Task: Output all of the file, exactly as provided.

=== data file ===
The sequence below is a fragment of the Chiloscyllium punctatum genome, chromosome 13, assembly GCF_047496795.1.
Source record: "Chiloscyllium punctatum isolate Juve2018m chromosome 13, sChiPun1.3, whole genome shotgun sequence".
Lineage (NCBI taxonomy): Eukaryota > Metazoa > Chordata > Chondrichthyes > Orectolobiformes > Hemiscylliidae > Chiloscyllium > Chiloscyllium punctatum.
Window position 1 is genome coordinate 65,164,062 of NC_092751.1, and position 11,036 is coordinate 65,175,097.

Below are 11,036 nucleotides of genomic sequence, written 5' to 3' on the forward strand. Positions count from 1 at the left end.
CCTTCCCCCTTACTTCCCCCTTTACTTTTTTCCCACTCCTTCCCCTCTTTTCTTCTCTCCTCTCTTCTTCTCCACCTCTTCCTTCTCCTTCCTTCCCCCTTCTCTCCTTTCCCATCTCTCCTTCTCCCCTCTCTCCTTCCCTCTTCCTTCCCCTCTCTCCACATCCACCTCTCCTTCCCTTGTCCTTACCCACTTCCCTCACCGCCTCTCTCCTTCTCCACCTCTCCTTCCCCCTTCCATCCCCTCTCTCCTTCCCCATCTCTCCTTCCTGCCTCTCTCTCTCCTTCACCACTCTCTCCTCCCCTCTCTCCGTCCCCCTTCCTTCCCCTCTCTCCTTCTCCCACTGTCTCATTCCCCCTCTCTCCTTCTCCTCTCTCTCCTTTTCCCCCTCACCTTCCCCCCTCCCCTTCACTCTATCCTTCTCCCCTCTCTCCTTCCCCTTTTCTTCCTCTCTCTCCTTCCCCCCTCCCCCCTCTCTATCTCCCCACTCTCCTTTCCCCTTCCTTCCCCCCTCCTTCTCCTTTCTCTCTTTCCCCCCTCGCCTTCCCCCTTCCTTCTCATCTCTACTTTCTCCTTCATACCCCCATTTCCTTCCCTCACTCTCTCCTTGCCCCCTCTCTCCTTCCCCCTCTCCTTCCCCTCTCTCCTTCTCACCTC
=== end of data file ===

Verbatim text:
The sequence below is a fragment of the Chiloscyllium punctatum genome, chromosome 13, assembly GCF_047496795.1.
Source record: "Chiloscyllium punctatum isolate Juve2018m chromosome 13, sChiPun1.3, whole genome shotgun sequence".
Lineage (NCBI taxonomy): Eukaryota > Metazoa > Chordata > Chondrichthyes > Orectolobiformes > Hemiscylliidae > Chiloscyllium > Chiloscyllium punctatum.
Window position 1 is genome coordinate 65,164,062 of NC_092751.1, and position 11,036 is coordinate 65,175,097.

Below are 11,036 nucleotides of genomic sequence, written 5' to 3' on the forward strand. Positions count from 1 at the left end.
CCTTCCCCCTTACTTCCCCCTTTACTTTTTTCCCACTCCTTCCCCTCTTTTCTTCTCTCCTCTCTTCTTCTCCACCTCTTCCTTCTCCTTCCTTCCCCCTTCTCTCCTTTCCCATCTCTCCTTCTCCCCTCTCTCCTTCCCTCTTCCTTCCCCTCTCTCCACATCCACCTCTCCTTCCCTTGTCCTTACCCACTTCCCTCACCGCCTCTCTCCTTCTCCACCTCTCCTTCCCCCTTCCATCCCCTCTCTCCTTCCCCATCTCTCCTTCCTGCCTCTCTCTCTCCTTCACCACTCTCTCCTCCCCTCTCTCCGTCCCCCTTCCTTCCCCTCTCTCCTTCTCCCACTGTCTCATTCCCCCTCTCTCCTTCTCCTCTCTCTCCTTTTCCCCCTCACCTTCCCCCCTCCCCTTCACTCTATCCTTCTCCCCTCTCTCCTTCCCCTTTTCTTCCTCTCTCTCCTTCCCCCCTCCCCCCTCTCTATCTCCCCACTCTCCTTTCCCCTTCCTTCCCCCCTCCTTCTCCTTTCTCTCTTTCCCCCCTCGCCTTCCCCCTTCCTTCTCATCTCTACTTTCTCCTTCATACCCCCATTTCCTTCCCTCACTCTCTCCTTGCCCCCTCTCTCCTTCCCCCTCTCCTTCCCCTCTCTCCTTCTCACCTC